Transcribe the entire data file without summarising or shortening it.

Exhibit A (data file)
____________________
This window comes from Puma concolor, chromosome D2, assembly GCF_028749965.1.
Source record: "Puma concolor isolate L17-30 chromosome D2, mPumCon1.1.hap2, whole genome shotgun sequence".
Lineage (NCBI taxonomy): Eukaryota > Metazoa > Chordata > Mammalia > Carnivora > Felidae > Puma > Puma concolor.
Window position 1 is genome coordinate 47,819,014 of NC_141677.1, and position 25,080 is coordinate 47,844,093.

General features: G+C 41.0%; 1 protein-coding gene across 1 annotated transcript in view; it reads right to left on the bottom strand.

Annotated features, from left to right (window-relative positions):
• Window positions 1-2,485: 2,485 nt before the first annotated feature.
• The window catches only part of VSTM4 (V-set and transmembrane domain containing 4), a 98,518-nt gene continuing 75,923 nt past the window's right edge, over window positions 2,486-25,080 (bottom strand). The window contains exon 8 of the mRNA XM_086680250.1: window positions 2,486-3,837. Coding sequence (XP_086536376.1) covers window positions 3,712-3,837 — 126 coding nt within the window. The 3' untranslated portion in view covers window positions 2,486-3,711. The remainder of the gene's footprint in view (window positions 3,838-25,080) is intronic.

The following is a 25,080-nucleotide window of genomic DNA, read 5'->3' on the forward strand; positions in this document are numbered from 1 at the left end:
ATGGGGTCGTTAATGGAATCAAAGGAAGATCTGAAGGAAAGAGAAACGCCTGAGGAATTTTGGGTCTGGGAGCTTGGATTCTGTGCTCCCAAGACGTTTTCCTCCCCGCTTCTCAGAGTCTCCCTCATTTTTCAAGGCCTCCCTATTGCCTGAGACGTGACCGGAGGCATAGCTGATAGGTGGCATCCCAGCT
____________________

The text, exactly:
This window comes from Puma concolor, chromosome D2, assembly GCF_028749965.1.
Source record: "Puma concolor isolate L17-30 chromosome D2, mPumCon1.1.hap2, whole genome shotgun sequence".
Lineage (NCBI taxonomy): Eukaryota > Metazoa > Chordata > Mammalia > Carnivora > Felidae > Puma > Puma concolor.
Window position 1 is genome coordinate 47,819,014 of NC_141677.1, and position 25,080 is coordinate 47,844,093.

General features: G+C 41.0%; 1 protein-coding gene across 1 annotated transcript in view; it reads right to left on the bottom strand.

Annotated features, from left to right (window-relative positions):
• Window positions 1-2,485: 2,485 nt before the first annotated feature.
• The window catches only part of VSTM4 (V-set and transmembrane domain containing 4), a 98,518-nt gene continuing 75,923 nt past the window's right edge, over window positions 2,486-25,080 (bottom strand). The window contains exon 8 of the mRNA XM_086680250.1: window positions 2,486-3,837. Coding sequence (XP_086536376.1) covers window positions 3,712-3,837 — 126 coding nt within the window. The 3' untranslated portion in view covers window positions 2,486-3,711. The remainder of the gene's footprint in view (window positions 3,838-25,080) is intronic.

The following is a 25,080-nucleotide window of genomic DNA, read 5'->3' on the forward strand; positions in this document are numbered from 1 at the left end:
ATGGGGTCGTTAATGGAATCAAAGGAAGATCTGAAGGAAAGAGAAACGCCTGAGGAATTTTGGGTCTGGGAGCTTGGATTCTGTGCTCCCAAGACGTTTTCCTCCCCGCTTCTCAGAGTCTCCCTCATTTTTCAAGGCCTCCCTATTGCCTGAGACGTGACCGGAGGCATAGCTGATAGGTGGCATCCCAGCT